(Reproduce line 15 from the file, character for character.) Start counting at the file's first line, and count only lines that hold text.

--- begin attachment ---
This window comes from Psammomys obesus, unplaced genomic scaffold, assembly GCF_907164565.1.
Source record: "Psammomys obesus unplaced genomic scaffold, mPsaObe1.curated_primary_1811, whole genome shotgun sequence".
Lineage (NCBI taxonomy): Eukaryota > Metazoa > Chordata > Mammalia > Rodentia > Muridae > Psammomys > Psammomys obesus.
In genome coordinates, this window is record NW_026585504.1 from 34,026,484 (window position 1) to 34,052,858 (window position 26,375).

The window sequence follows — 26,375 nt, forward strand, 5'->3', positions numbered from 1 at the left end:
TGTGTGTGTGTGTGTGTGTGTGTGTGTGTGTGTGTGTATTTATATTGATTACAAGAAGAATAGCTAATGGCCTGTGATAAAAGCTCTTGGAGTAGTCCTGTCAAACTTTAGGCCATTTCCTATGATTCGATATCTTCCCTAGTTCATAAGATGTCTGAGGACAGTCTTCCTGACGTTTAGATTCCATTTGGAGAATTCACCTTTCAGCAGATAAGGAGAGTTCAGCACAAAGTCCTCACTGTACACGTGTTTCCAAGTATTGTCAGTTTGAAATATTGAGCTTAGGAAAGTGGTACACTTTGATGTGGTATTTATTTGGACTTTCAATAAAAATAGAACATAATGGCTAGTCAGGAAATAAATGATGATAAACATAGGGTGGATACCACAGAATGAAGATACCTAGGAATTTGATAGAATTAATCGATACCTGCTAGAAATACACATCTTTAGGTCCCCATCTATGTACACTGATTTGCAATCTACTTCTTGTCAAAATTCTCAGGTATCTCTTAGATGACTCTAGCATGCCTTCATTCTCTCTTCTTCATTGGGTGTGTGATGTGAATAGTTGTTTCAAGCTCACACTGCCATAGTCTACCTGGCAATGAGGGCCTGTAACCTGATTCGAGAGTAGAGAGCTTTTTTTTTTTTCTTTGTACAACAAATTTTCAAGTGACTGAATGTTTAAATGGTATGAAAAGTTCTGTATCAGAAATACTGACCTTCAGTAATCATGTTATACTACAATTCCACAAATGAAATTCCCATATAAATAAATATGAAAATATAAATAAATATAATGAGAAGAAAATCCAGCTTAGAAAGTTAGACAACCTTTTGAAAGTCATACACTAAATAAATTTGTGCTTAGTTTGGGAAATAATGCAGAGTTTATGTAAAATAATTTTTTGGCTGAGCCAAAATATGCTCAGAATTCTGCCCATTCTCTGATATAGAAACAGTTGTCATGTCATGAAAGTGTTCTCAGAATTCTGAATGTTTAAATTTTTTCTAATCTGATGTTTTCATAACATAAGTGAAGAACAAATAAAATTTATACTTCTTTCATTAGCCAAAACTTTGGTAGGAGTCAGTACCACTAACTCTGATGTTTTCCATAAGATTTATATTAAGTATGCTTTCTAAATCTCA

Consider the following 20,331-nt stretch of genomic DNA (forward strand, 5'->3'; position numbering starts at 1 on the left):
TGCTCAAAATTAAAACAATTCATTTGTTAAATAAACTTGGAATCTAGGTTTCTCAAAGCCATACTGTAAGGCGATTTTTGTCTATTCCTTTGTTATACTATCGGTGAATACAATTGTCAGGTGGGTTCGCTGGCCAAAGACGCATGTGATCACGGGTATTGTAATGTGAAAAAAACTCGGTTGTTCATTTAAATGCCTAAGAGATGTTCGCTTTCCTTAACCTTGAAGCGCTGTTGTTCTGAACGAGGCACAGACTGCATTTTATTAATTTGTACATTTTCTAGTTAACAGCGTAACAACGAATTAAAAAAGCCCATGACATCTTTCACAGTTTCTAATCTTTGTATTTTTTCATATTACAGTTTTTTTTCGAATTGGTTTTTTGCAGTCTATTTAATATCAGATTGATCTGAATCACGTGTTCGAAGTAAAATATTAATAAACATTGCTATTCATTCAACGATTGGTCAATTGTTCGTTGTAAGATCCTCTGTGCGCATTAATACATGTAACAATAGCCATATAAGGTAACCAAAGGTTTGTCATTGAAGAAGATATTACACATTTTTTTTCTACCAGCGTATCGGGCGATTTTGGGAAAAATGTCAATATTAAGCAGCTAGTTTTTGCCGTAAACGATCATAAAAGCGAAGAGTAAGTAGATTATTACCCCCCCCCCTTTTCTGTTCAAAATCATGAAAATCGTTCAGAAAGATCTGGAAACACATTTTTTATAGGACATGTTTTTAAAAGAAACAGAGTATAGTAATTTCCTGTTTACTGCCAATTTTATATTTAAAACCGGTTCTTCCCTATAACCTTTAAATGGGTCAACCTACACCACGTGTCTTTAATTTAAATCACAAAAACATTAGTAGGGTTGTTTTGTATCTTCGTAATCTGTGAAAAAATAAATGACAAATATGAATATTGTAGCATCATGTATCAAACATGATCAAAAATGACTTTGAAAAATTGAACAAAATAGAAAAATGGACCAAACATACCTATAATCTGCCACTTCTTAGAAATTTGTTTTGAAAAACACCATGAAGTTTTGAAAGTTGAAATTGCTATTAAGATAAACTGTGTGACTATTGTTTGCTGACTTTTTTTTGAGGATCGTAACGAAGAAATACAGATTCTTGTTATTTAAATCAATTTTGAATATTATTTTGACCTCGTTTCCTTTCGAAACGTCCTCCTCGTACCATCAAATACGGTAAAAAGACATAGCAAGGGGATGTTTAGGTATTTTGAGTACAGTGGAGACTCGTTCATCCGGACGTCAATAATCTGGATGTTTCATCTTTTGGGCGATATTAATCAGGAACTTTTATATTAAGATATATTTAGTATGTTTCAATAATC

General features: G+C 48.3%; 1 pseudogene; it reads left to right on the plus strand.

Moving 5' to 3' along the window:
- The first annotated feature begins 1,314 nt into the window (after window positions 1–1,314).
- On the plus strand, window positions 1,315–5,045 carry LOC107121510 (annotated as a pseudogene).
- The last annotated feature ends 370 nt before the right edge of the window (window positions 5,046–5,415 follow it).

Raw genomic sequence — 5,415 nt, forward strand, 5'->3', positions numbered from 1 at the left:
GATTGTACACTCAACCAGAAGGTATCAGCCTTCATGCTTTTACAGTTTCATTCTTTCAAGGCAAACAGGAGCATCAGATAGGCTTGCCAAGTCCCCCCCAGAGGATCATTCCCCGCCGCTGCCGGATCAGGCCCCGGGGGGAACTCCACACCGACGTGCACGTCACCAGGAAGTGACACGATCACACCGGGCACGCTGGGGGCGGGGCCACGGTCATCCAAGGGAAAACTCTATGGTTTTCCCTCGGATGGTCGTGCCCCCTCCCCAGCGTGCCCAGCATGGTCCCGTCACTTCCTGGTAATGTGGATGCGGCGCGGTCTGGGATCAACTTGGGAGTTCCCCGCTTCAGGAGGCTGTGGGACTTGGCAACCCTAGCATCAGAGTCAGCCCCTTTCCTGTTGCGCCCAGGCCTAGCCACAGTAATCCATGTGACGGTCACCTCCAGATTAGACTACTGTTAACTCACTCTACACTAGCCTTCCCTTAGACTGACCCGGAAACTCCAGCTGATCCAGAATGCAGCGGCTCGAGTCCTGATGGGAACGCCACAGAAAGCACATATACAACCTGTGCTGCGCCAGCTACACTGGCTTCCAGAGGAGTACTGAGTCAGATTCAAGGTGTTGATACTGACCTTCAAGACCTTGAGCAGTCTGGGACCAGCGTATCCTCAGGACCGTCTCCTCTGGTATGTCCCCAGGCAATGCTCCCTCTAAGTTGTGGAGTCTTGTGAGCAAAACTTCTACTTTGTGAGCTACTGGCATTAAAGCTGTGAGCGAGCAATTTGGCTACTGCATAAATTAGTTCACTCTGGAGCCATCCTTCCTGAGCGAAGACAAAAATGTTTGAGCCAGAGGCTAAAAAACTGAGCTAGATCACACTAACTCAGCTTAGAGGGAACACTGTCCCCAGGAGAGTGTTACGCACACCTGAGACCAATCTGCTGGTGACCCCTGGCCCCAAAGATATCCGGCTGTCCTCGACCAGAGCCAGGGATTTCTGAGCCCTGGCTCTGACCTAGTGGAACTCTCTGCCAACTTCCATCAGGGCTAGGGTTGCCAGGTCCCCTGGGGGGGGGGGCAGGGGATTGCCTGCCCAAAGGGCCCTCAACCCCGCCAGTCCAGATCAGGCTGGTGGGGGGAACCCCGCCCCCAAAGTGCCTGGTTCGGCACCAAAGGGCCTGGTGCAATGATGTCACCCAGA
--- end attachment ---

GATTGTACACTCAACCAGAAGGTATCAGCCTTCATGCTTTTACAGTTTCATTCTTTCAAGGCAAACAGGAGCATCAGATAGGCTTGCCAAGTCCCCCCCAGAGGATCATTCCCCGCCGCTGCCGGATCAGGCCCCGGGGGGAACTCCACACCGACGTGCACGTCACCAGGAAGTGACACGATCACACCGGGCACGCTGGGGGCGGGGCCACGGTCATCCAAGGGAAAACTCTATGGTTTTCCCTCGGATGGTCGTGCCCCCTCCCCAGCGTGCCCAGCATGGTCCCGTCACTTCCTGGTAATGTGGATGCGGCGCGGTCTGGGATCAACTTGGGAGTTCCCCGCTTCAGGAGGCTGTGGGACTTGGCAACCCTAGCATCAGAGTCAGCCCCTTTCCTGTTGCGCCCAGGCCTAGCCACAGTAATCCATGTGACGGTCACCTCCAGATTAGACTACTGTTAACTCACTCTACACTAGCCTTCCCTTAGACTGACCCGGAAACTCCAGCTGATCCAGAATGCAGCGGCTCGAGTCCTGATGGGAACGCCACAGAAAGCACATATACAACCTGTGCTGCGCCAGCTACACTGGCTTCCAGAGGAGTACTGAGTCAGATTCAAGGTGTTGATACTGACCTTCAAGACCTTGAGCAGTCTGGGACCAGCGTATCCTCAGGACCGTCTCCTCTGGTATGTCCCCAGGCAATGCTCCCTCTAAGTTGTGGAGTCTTGTGAGCAAAACTTCTACTTTGTGAGCTACTGGCATTAAAGCTGTGAGCGAGCAATTTGGCTACTGCATAAATTAGTTCACTCTGGAGCCATCCTTCCTGAGCGAAGACAAAAATGTTTGAGCCAGAGGCTAAAAAACTGAGCTAGATCACACTAACTCAGCTTAGAGGGAACACTGTCCCCAGGAGAGTGTTACGCACACCTGAGACCAATCTGCTGGTGACCCCTGGCCCCAAAGATATCCGGCTGTCCTCGACCAGAGCCAGGGATTTCTGAGCCCTGGCTCTGACCTAGTGGAACTCTCTGCCAACTTCCATCAGGGCTAGGGTTGCCAGGTCCCCTGGGGGGGGGGGCAGGGGATTGCCTGCCCAAAGGGCCCTCAACCCCGCCAGTCCAGATCAGGCTGGTGGGGGGAACCCCGCCCCCAAAGTGCCTGGTTCGGCACCAAAGGGCCTGGTGCAATGATGTCACCCAGA